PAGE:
Study analyzes calls to helplines in 19 countries during pandemic
The COVID-19 pandemic is causing a wide range of mental health issues worldwide. However, it is still difficult to quantify which general trends exist in populations and which are also transnational. In order to shed more light on such trends, a research team consisting of Valentin Klotzbücher from the Department of Economics and Dr. Stephanie Reich from Faculty of Environment and Natural Resources at the University of Freiburg, along with Marius Brülhart and Rafael Lalive from the University of Lausanne, has now analyzed 8 million calls to helplines in 19 countries.
Among other things, they found that at times 35 percent more calls were received than in pre-pandemic times and that the peak was reached six weeks after the start of the pandemic. The reasons for these calls were mostly fear, loneliness and later concerns about physical health. At the same time, the researchers found that the otherwise predominant causes, such as relationship or economic issues, or topics such as violence or suicide, did not occur more frequently, but were superseded by acute pandemic concerns. Calls related to suicidal thoughts meanwhile, increased when restrictive policies were strengthened, and they decreased when financial support services were expanded. The researchers recently published their study results in the journal Nature.
“Psychological aspects are often left out of political decision-making processes”
“Surveying the general mental state of a population or even cross-national trends is very difficult,” says Valentin Klotzbücher. “It is one of the reasons why mental aspects are often left out of political decision-making processes—with potentially serious consequences. With our study, we wanted to make a contribution to counteracting this trend.” The researchers examined data from 23 helplines in 14 European countries, the U.S., China, Hong Kong, Israel and Lebanon.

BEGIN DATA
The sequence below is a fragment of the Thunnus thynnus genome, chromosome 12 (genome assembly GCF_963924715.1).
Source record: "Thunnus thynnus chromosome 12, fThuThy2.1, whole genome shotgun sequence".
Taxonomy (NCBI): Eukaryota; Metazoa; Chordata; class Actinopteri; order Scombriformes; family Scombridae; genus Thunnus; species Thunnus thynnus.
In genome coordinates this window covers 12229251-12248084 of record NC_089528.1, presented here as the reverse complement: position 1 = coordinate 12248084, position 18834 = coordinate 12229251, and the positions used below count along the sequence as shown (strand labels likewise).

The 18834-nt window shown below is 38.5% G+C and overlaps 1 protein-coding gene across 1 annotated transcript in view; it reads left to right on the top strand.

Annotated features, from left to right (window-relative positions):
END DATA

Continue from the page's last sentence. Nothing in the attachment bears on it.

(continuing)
Prior to the pandemic, the predominant reasons for calls to helplines were relationship problems (37 percent), loneliness (20 percent), and various anxieties (13 percent). “During the pandemic, calls about anxiety increased by 2.4 percentage points and loneliness by 1.5 percentage points, while calls about relationship problems decreased by 2.5 percentage points,” Stephanie Reich explains. Other frequently occurring topics also decreased, such as economic situation (-0.6 percentage points), addiction (-0.3 percentage points) or violence (-0.3 percentage points). However, among female callers under age 30, calls about violence increased by 0.9 percent.
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